Triplet entropy loss: improving the generalisation of short speech language identification systems

Master Thesis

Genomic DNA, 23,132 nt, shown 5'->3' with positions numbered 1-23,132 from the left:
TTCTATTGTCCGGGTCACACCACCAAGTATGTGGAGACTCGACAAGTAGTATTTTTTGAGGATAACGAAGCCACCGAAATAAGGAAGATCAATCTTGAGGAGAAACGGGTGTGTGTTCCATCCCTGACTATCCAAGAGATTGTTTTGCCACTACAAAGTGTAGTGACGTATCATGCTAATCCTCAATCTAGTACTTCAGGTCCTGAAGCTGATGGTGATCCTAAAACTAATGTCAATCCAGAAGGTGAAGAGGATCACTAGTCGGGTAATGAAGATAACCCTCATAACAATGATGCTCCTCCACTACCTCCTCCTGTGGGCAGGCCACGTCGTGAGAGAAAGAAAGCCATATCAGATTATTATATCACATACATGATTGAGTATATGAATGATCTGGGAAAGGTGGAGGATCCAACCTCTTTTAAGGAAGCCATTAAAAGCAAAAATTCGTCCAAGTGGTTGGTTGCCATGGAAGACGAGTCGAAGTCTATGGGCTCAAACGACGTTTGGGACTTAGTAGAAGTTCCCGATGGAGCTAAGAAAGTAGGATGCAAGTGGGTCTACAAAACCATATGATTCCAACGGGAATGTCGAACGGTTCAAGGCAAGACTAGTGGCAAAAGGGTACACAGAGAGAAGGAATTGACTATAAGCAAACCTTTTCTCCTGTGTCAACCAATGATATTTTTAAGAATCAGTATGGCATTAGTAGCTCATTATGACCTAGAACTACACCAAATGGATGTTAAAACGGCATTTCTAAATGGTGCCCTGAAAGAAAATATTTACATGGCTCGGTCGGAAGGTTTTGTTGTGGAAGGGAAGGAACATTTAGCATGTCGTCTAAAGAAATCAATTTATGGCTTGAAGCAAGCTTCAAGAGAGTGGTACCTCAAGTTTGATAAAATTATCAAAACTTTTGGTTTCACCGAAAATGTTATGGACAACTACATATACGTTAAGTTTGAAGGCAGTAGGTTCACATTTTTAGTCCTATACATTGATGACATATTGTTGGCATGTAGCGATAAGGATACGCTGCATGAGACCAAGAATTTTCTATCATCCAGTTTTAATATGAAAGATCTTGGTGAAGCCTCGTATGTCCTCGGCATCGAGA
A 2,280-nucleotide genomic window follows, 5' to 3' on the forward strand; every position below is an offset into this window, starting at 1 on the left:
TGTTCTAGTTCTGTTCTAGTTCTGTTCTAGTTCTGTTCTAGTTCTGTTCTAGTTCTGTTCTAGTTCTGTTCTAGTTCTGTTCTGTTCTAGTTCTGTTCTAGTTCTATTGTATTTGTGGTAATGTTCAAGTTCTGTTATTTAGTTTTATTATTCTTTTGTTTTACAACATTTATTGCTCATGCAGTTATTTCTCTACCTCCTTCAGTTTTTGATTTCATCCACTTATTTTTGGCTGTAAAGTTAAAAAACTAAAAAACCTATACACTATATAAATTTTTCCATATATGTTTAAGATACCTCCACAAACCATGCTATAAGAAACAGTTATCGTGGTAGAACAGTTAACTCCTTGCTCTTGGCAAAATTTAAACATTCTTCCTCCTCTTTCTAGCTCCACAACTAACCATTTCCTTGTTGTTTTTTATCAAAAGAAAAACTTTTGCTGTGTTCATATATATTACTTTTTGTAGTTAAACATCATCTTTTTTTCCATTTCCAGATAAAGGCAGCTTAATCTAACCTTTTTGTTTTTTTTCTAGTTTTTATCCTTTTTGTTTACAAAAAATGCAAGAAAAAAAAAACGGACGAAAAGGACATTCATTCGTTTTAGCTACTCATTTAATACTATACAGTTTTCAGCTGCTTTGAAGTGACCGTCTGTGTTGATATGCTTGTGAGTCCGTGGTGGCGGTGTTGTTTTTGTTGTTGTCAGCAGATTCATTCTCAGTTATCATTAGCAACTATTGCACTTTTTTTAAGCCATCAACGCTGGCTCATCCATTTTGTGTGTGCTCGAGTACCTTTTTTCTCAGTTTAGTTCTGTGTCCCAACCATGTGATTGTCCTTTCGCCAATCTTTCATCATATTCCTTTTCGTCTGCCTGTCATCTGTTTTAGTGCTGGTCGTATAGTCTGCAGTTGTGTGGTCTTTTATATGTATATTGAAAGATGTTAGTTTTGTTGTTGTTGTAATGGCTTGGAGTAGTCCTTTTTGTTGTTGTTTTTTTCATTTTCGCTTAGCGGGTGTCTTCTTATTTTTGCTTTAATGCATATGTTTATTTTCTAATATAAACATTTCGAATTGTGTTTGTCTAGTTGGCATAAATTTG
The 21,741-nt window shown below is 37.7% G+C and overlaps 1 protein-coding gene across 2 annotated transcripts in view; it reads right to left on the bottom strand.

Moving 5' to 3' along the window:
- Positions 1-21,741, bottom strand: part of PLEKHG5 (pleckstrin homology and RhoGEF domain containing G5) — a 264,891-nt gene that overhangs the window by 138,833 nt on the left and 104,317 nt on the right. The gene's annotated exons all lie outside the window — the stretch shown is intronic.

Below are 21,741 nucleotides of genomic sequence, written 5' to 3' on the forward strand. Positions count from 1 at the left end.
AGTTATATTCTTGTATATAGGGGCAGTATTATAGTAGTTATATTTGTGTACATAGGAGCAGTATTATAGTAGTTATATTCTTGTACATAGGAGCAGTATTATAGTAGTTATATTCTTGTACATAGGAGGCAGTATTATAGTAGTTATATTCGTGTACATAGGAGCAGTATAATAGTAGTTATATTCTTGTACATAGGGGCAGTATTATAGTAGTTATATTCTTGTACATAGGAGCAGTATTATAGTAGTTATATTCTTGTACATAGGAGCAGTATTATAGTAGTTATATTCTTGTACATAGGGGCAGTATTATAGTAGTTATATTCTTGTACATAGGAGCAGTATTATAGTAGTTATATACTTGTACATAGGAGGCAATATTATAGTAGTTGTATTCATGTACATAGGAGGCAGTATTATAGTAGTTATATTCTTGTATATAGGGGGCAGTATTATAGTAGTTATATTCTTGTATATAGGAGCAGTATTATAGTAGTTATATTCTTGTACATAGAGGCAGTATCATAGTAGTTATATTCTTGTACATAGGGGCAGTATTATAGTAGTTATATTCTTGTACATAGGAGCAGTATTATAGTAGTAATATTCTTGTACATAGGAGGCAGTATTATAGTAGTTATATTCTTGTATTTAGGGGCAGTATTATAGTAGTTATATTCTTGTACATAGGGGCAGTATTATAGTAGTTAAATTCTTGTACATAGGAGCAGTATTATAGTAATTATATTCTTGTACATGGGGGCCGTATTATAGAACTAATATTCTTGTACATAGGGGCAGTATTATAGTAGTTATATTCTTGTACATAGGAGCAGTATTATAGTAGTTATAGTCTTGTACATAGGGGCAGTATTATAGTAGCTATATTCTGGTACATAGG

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Spoken language identification systems form an integral part in many speech recognition tools today. Over the years many techniques have been used to identify the language spoken, given just the audio input, but in recent years the trend has been to use end to end deep learning systems. Most of these techniques involve converting the audio signal into a spectrogram which can be fed into a Convolutional Neural Network which can then predict the spoken language. This technique performs very well when the data being fed to model originates from the same domain as the training examples, but as soon as the input comes from a different domain these systems tend to perform poorly. Examples could be when these systems were trained on WhatsApp recordings but are put into production in an environment where the system receives recordings from a phone line. The research presented investigates several methods to improve the generalisation of language identification systems to new speakers and to new domains. These methods involve Spectral augmentation, where spectrograms are masked in the frequency or time bands during training and CNN architectures that are pre-trained on the Imagenet dataset. The research also introduces the novel Triplet Entropy Loss training method. This training method involves training a network simultaneously using Cross Entropy and Triplet loss. Several tests were run with three different CNN architectures to investigate what the effect all three of these methods have on the generalisation of an LID system. The tests were done in a South African context on six languages, namely Afrikaans, English, Sepedi, Setswanna, Xhosa and Zulu. The two domains tested were data from the NCHLT speech corpus, used as the training domain, with the Lwazi speech corpus being the unseen domain. It was found that all three methods improved the generalisation of the models, though not significantly. Even though the models trained using Triplet Entropy Loss showed a better understanding of the languages and higher accuracies, it appears as though the models still memorise word patterns present in the spectrograms rather than learning the finer nuances of a language. The research shows that Triplet Entropy Loss has great potential and should be investigated further, but not only in language identification tasks but any classification task.